Can your business cope with driver fatigue?

Can your business cope with driver fatigue?

We all know the feeling. It’s almost the end of the working day and you’ve had a real busy patch lately. You’re pretty tired, and although you know you probably shouldn’t drive home feeling so weary, you’re given confidence by the knowledge that it’ll probably be okay – after all, it has always worked out in the past. So you get in the car and start the engine.

Opening the window and switching on the radio, you take a deep breath and set off for home. And most of the time, you’ll get there.

However, it is important to remember that no-one ever sets off on a journey with the goal of falling asleep at the wheel. Yes, that sounds obvious – but with alarming regularity, the outcome of just such a situation as that set about above is a heartbreaking one.

Research suggests that almost 20 per cent of accidents on major roads are linked to driver fatigue, and that sleep-related accidents are more likely than other causes to result in a fatality or serious injury. And fleet managers, too, should take note: around 40 per cent of sleep-related accidents involve commercial vehicles.

All is not doom and gloom, however. Although most certainly the root cause of a great deal of sadness and frustration, every sleep-related road accident is avoidable. That, I believe, is a serious cause for hope.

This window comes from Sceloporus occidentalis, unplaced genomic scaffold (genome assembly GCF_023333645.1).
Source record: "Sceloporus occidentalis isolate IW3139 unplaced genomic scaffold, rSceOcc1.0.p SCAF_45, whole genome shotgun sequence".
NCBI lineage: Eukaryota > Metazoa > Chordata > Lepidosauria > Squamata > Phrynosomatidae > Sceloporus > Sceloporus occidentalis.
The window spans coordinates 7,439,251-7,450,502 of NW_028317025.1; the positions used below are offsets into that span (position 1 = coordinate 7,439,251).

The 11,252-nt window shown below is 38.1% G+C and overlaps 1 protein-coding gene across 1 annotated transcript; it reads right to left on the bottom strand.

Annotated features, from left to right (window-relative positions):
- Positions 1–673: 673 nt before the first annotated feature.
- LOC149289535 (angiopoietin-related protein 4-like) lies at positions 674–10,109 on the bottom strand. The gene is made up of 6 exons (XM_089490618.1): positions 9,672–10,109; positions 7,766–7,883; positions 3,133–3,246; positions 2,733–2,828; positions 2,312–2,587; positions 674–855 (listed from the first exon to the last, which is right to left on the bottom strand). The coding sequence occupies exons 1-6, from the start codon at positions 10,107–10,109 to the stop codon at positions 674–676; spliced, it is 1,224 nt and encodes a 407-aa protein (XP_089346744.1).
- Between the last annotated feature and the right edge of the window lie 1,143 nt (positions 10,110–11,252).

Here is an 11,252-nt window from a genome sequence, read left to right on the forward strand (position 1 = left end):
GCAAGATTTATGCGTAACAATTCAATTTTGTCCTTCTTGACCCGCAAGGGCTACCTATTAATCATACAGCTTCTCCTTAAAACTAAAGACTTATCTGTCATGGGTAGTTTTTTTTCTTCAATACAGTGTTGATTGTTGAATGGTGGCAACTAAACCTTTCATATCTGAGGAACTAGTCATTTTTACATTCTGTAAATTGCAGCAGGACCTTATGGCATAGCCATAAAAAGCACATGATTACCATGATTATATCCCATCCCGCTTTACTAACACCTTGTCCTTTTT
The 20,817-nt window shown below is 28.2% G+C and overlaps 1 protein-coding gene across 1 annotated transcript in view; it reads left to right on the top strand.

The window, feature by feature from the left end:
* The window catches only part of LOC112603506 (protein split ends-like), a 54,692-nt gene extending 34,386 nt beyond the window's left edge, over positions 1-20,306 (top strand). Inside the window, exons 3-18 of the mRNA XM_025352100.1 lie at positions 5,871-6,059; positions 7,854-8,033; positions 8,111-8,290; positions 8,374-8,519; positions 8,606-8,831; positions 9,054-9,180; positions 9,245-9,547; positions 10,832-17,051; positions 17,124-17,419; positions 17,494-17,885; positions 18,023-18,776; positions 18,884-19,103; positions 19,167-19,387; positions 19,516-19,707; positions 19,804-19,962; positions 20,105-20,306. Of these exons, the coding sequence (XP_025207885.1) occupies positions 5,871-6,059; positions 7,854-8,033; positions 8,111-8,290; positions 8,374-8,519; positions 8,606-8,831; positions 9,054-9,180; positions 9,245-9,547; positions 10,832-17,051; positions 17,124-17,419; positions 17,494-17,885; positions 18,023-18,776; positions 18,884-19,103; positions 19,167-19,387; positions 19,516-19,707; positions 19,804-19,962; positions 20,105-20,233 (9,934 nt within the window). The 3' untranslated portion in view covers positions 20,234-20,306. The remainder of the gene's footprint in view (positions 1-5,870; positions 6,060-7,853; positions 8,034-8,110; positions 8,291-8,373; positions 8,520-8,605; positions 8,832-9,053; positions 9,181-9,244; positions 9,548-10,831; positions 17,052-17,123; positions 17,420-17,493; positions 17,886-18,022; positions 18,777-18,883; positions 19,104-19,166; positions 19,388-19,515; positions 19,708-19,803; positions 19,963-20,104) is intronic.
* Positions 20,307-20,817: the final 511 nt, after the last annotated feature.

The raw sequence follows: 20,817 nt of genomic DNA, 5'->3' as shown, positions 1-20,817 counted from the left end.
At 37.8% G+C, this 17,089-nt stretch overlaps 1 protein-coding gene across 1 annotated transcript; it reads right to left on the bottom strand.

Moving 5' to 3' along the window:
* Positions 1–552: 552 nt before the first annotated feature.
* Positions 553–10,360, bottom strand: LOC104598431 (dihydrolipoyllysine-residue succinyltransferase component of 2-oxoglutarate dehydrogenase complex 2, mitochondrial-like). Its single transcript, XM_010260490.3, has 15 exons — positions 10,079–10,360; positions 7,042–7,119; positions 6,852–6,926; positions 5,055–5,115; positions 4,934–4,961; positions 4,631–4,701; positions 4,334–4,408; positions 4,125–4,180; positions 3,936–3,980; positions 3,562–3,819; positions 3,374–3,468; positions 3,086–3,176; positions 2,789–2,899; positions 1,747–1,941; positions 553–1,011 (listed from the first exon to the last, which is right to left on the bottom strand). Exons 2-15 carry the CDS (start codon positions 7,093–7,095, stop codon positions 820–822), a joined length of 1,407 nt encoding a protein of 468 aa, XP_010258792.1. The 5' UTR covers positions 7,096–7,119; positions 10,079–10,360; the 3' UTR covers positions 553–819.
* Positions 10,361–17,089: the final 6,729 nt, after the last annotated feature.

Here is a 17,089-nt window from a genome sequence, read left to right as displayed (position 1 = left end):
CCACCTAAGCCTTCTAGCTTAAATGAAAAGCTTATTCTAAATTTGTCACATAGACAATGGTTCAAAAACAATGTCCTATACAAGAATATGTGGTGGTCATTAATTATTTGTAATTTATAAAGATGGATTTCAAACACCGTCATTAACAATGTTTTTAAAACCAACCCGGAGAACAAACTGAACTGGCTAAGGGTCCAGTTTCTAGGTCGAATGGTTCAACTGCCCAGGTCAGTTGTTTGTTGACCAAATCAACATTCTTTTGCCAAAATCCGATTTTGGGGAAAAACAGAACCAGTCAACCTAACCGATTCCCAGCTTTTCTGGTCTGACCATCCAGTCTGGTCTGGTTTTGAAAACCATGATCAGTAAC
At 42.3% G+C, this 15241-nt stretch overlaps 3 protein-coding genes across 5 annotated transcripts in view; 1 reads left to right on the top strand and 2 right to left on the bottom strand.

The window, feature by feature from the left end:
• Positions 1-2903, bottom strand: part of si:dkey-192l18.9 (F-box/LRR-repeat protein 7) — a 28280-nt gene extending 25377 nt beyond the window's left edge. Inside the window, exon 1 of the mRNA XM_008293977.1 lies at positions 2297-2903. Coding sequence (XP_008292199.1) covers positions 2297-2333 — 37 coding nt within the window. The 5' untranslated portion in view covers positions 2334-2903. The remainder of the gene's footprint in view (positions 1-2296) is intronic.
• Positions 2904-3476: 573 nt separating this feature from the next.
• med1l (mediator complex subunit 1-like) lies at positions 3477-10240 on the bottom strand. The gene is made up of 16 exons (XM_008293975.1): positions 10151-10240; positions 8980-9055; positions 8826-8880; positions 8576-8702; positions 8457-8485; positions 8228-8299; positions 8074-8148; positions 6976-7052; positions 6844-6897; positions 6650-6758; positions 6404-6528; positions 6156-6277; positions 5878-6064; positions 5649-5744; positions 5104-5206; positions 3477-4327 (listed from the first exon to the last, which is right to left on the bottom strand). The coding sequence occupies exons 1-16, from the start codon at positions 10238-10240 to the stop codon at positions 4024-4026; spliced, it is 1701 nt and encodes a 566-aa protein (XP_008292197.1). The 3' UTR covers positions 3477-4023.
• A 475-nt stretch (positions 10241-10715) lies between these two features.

Tiredness does not come upon us suddenly: in every case the tired driver is given a certain degree of warning – which means that, through education and awareness raising, we really can turn things around.  So instead of ignoring the warning signs, we must learn to acknowledge them and to deal with them effectively. The following advice can help to reduce the number of sleep-related road accidents:

  • Plan your journey in such a way that you allow for a 15 minute break every two hours. Where possible, try not to have to set off too early in the morning and try to avoid driving between midnight and 6am.
  • Remember that if you’re feeling unwell, you may end up compounding the effects of driving whilst tired. If you are taking medication, this may also have an adverse effect on your ability to drive. Always check the medication’s instructions and warnings and make alternative travel arrangements where necessary.
  • Don’t set off on a long journey if you’re already feeling tired.
  • If you’re on the road and begin to feel sleepy, find a place to pull over have a rest. If you can, drink some coffee. It will take around 15 minutes for the caffeine to take effect.

Of course, the only true solution to the driver fatigue problem is quality rest and sleep. Although often easier said than done, it is only through sufficient rest and recuperation that will you be able to stay safe and alert behind the wheel. For more information, click here. We all know how it feels to be tired behind the wheel. The important thing is that we make sure that we know how to deal with it effectively.